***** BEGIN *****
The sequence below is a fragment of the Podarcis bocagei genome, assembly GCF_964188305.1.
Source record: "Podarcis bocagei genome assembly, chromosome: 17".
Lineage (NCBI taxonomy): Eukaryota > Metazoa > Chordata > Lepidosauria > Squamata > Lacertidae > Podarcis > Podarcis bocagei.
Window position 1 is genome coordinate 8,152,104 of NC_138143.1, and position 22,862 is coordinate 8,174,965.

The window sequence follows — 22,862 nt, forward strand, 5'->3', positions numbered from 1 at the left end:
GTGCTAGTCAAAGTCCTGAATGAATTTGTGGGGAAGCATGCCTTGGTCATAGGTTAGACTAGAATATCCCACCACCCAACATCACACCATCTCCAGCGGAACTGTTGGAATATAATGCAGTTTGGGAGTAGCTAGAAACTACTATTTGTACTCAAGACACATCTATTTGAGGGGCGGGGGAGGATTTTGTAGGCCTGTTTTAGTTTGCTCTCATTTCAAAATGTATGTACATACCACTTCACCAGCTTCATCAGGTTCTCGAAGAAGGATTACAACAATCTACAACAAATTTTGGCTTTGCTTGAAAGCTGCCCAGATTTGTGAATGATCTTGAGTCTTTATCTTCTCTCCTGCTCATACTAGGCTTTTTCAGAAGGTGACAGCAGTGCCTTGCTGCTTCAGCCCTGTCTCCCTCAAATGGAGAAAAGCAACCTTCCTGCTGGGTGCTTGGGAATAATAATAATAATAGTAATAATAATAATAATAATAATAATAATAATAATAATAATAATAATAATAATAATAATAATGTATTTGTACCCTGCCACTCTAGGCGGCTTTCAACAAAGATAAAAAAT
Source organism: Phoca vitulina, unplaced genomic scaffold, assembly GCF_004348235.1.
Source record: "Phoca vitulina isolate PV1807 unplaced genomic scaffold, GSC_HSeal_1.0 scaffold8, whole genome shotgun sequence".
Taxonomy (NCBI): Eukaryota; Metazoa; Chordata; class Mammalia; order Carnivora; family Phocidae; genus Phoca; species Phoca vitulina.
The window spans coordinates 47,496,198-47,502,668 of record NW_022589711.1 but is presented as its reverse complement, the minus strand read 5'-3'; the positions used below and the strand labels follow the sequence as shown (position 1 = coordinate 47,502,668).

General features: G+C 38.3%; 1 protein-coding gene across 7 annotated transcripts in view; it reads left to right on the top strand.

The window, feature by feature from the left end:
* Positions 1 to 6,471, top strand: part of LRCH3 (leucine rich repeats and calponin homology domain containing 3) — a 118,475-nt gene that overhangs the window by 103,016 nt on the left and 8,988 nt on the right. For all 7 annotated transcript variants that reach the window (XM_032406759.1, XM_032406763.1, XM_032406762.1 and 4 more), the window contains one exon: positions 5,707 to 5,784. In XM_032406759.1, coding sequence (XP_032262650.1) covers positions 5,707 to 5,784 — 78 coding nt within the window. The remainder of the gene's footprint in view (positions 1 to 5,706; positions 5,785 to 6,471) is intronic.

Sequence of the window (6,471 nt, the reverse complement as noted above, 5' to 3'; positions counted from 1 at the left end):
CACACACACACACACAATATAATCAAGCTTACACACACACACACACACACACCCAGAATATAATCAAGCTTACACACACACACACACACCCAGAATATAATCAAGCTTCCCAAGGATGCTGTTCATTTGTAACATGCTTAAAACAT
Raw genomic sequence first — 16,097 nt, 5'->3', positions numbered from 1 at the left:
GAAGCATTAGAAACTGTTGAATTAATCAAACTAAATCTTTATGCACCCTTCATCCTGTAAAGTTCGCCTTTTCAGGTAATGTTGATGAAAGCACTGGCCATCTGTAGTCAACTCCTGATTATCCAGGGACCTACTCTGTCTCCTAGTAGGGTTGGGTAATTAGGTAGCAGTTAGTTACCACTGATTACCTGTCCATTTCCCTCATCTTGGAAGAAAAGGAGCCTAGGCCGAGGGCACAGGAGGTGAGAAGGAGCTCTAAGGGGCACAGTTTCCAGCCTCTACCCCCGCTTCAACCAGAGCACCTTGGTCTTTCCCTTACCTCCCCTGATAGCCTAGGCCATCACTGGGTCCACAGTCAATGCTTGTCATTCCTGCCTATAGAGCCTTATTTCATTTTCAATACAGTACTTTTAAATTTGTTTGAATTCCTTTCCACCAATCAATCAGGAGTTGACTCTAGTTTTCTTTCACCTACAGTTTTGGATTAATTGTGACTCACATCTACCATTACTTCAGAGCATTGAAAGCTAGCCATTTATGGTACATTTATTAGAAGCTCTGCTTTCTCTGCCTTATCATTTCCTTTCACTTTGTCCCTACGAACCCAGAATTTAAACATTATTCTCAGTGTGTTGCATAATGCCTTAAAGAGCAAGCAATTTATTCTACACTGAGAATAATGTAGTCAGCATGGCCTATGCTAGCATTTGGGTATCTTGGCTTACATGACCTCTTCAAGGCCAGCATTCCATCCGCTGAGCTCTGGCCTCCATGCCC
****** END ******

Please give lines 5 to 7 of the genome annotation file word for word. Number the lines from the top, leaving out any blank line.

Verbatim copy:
The window sequence follows — 22,862 nt, forward strand, 5'->3', positions numbered from 1 at the left end:
GTGCTAGTCAAAGTCCTGAATGAATTTGTGGGGAAGCATGCCTTGGTCATAGGTTAGACTAGAATATCCCACCACCCAACATCACACCATCTCCAGCGGAACTGTTGGAATATAATGCAGTTTGGGAGTAGCTAGAAACTACTATTTGTACTCAAGACACATCTATTTGAGGGGCGGGGGAGGATTTTGTAGGCCTGTTTTAGTTTGCTCTCATTTCAAAATGTATGTACATACCACTTCACCAGCTTCATCAGGTTCTCGAAGAAGGATTACAACAATCTACAACAAATTTTGGCTTTGCTTGAAAGCTGCCCAGATTTGTGAATGATCTTGAGTCTTTATCTTCTCTCCTGCTCATACTAGGCTTTTTCAGAAGGTGACAGCAGTGCCTTGCTGCTTCAGCCCTGTCTCCCTCAAATGGAGAAAAGCAACCTTCCTGCTGGGTGCTTGGGAATAATAATAATAATAGTAATAATAATAATAATAATAATAATAATAATAATAATAATAATAATAATAATAATAATAATGTATTTGTACCCTGCCACTCTAGGCGGCTTTCAACAAAGATAAAAAAT
Source organism: Phoca vitulina, unplaced genomic scaffold, assembly GCF_004348235.1.